Flat roofs are commonly seen on commercial buildings and modern home designs because they are resistant to elements like hail, strong winds, and animals that pose hazards to sloped or arched roofs. They’re also an attractive feature for the adventurous homeowner.
However, flat roofs to have some downfalls, like their vulnerability to water damage. Because gravity doesn’t cause water to flow off the sides like on a sloped roof, a flat roof requires a specially built drainage system. Despite its name, a flat roof isn’t completely flat; it slants slightly toward the drains. There are a variety of drainage systems to consider. We’ll examine their pros and cons to help you determine which is best for your building.
True to their name, inner drains are installed within the roof or in the parapet wall—a small wall or railing around the edge of the roof. This prevents visible pipes from hindering the building’s aesthetics. Similar to the drains found in your sink and shower, an inner drain is usually located in the middle of the roof. Because inner drains are generally best for large roofs, they are commonly found on commercial properties.
Because the pipes are underneath the roof or in the parapet wall, they may not have any contact with your roof, greatly decreasing your risk of water damage. The pipes are also naturally insulated and protected by the building’s walls and roof, minimizing cracking or freezing. On the other hand, inner drains have higher costs associated with installation, maintenance, and repair. If the drains get clogged or damaged, it can result in water damage to the walls around the pipes. As a result, this type of drainage system requires regular inspections.
Scuppers are a simple draining method for flat roofs. These are large openings in the building’s outer wall that allow water to flow from the edge of the roof through downspouts installed directly below them. The downspouts ensure water doesn’t damage the walls. This may be the most efficient drain for flat roofs, as scuppers are easy to maintain and don’t tend to clog (as long as the opening is wide enough).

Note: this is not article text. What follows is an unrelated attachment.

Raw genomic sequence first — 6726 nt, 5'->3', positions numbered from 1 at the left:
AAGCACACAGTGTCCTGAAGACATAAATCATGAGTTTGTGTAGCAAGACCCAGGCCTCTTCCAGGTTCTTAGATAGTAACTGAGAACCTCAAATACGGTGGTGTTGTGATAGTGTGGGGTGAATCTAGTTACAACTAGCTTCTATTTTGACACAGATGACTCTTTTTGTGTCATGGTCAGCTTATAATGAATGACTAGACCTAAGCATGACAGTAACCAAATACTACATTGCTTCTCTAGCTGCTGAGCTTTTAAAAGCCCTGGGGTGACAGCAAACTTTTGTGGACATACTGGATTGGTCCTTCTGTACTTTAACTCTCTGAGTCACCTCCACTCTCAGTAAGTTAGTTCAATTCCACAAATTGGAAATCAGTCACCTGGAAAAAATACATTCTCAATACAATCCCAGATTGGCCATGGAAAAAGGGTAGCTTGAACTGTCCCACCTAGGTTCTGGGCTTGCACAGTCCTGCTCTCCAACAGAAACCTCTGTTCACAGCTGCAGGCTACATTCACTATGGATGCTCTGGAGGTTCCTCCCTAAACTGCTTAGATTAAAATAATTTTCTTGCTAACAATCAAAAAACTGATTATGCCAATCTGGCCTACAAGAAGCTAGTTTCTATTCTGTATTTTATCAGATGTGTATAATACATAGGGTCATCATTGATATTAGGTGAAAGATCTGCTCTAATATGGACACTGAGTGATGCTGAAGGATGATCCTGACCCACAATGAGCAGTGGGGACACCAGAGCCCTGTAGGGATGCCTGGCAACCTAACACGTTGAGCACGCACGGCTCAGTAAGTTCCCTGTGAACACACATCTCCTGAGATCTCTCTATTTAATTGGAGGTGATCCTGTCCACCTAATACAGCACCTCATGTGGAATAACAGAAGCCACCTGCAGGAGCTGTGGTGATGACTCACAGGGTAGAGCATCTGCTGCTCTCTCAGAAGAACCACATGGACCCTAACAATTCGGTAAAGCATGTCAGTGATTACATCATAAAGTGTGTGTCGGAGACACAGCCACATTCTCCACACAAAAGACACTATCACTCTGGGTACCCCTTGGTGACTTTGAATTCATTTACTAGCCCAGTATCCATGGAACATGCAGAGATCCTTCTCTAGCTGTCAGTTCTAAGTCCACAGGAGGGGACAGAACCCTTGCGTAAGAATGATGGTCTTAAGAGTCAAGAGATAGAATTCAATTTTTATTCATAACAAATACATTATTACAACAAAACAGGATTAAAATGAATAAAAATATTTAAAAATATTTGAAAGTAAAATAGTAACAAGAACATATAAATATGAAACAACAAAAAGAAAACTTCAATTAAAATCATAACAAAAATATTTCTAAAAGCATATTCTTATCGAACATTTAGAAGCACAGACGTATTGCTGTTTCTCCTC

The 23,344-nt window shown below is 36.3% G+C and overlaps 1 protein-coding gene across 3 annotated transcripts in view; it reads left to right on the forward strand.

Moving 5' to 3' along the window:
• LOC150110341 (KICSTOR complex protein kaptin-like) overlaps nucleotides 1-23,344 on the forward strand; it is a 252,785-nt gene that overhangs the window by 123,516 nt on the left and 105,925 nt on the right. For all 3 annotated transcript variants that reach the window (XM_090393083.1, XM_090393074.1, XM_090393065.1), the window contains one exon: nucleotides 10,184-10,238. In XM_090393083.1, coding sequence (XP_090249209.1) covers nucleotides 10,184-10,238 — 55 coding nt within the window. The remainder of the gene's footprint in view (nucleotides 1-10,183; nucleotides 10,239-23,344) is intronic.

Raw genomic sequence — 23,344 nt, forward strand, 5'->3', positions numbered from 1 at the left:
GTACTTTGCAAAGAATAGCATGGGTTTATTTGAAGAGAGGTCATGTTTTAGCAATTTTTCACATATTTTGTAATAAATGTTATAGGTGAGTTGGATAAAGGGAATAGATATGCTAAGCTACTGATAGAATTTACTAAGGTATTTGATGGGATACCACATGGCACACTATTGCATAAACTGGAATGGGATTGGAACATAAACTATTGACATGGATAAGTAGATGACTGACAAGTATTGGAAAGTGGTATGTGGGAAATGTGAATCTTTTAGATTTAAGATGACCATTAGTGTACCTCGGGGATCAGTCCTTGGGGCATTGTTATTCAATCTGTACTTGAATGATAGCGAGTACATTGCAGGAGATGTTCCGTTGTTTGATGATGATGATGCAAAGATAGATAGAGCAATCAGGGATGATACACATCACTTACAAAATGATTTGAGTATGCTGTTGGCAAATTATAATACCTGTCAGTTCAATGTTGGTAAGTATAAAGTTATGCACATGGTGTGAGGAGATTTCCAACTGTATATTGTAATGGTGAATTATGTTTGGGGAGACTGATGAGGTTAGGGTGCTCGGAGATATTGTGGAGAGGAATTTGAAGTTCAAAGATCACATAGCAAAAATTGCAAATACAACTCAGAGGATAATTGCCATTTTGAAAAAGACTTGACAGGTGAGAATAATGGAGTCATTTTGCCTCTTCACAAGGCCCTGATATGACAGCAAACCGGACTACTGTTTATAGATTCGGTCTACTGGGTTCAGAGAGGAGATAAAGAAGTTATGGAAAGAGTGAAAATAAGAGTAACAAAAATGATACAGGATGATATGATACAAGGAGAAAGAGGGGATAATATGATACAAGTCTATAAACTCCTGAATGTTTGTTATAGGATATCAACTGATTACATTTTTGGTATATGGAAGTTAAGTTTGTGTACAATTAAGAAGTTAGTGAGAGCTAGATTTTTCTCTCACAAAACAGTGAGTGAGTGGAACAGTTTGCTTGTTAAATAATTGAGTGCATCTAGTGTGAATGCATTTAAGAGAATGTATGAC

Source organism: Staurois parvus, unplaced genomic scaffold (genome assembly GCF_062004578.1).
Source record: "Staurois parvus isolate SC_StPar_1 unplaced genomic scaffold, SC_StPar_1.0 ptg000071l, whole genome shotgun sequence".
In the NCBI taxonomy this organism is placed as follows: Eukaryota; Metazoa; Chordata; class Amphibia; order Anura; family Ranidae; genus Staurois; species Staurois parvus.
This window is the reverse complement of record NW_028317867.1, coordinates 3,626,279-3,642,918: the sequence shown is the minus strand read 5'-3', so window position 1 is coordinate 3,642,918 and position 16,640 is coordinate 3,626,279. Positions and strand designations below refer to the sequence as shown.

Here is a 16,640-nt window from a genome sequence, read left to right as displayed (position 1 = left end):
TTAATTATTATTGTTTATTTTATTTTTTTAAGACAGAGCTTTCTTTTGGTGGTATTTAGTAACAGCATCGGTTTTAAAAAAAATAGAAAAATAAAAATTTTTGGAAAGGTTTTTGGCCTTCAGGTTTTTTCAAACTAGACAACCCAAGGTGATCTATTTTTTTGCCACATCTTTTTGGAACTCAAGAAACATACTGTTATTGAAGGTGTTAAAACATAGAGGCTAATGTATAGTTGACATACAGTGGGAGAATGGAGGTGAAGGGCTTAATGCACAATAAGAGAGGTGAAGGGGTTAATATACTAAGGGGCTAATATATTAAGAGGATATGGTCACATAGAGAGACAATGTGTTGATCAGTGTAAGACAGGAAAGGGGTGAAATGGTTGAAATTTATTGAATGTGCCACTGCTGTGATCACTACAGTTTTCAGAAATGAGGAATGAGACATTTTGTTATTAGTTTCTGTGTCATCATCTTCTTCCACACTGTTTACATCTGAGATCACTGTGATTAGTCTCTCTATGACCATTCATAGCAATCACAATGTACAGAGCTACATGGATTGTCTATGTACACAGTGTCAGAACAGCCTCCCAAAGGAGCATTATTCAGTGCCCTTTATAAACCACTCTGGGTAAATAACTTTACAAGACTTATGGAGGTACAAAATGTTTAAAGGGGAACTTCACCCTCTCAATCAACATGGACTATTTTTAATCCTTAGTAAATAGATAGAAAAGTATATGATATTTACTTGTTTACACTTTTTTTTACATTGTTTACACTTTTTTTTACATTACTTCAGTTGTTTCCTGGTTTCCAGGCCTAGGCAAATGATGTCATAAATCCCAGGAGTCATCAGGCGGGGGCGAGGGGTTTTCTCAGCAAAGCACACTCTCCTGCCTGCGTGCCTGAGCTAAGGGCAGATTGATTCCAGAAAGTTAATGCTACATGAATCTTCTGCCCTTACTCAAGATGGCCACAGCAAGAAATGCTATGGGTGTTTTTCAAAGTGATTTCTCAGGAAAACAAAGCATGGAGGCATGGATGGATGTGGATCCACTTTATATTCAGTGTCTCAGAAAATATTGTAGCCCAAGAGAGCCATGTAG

With scuppers, however, it is important to remember to check the downspouts on a regular basis for debris, since these are susceptible to clogs. Scuppers can also be particularly susceptible to freezing, as their drain lines are exposed on the outside of the building. As a result, they may not be ideal for areas with harsh winters.
Gutters are installed along the edges of the roof and direct water to a pipe or downspout. As long as the roof is on the smaller side and tilts slightly toward the gutter, water should flow easily to the gutter. This makes a gutter drainage system a simple and cost-effective option for smaller buildings.
Be aware that gutters are completely open to the elements and therefore very susceptible to damage and clogging. Debris like leaves and twigs can stick inside the gutters and cause considerable water backup. With regular maintenance and cleaning, however, gutters can be a great choice.
Siphonic Roof Drain
A siphonic roof drainage system uses a vacuum pump to remove water from a flat roof. The gravity-induced vacuum is connected to a series of drain openings, drawing water away from the roof’s surface at a high speed. This type of system is perfect for large roofs in areas that sustain heavy and frequent rain.
A major benefit of a siphonic roof drain is how fast it removes water from the roof. It’s not prone to clogging, and the system requires little maintenance. The pipes are small, helping to keep your roof clear and the placement of any equipment, like HVAC, unhindered. Because the pipes are small, however, it’s important to have them regularly cleaned and maintained to prevent blockage.
Regardless of which drainage system you choose for your flat roof, it’s important to have a professional like those at Hedrick install, inspect, and repair it when needed. Subscribe to our blog today to learn more about roof installation, maintenance, and repair.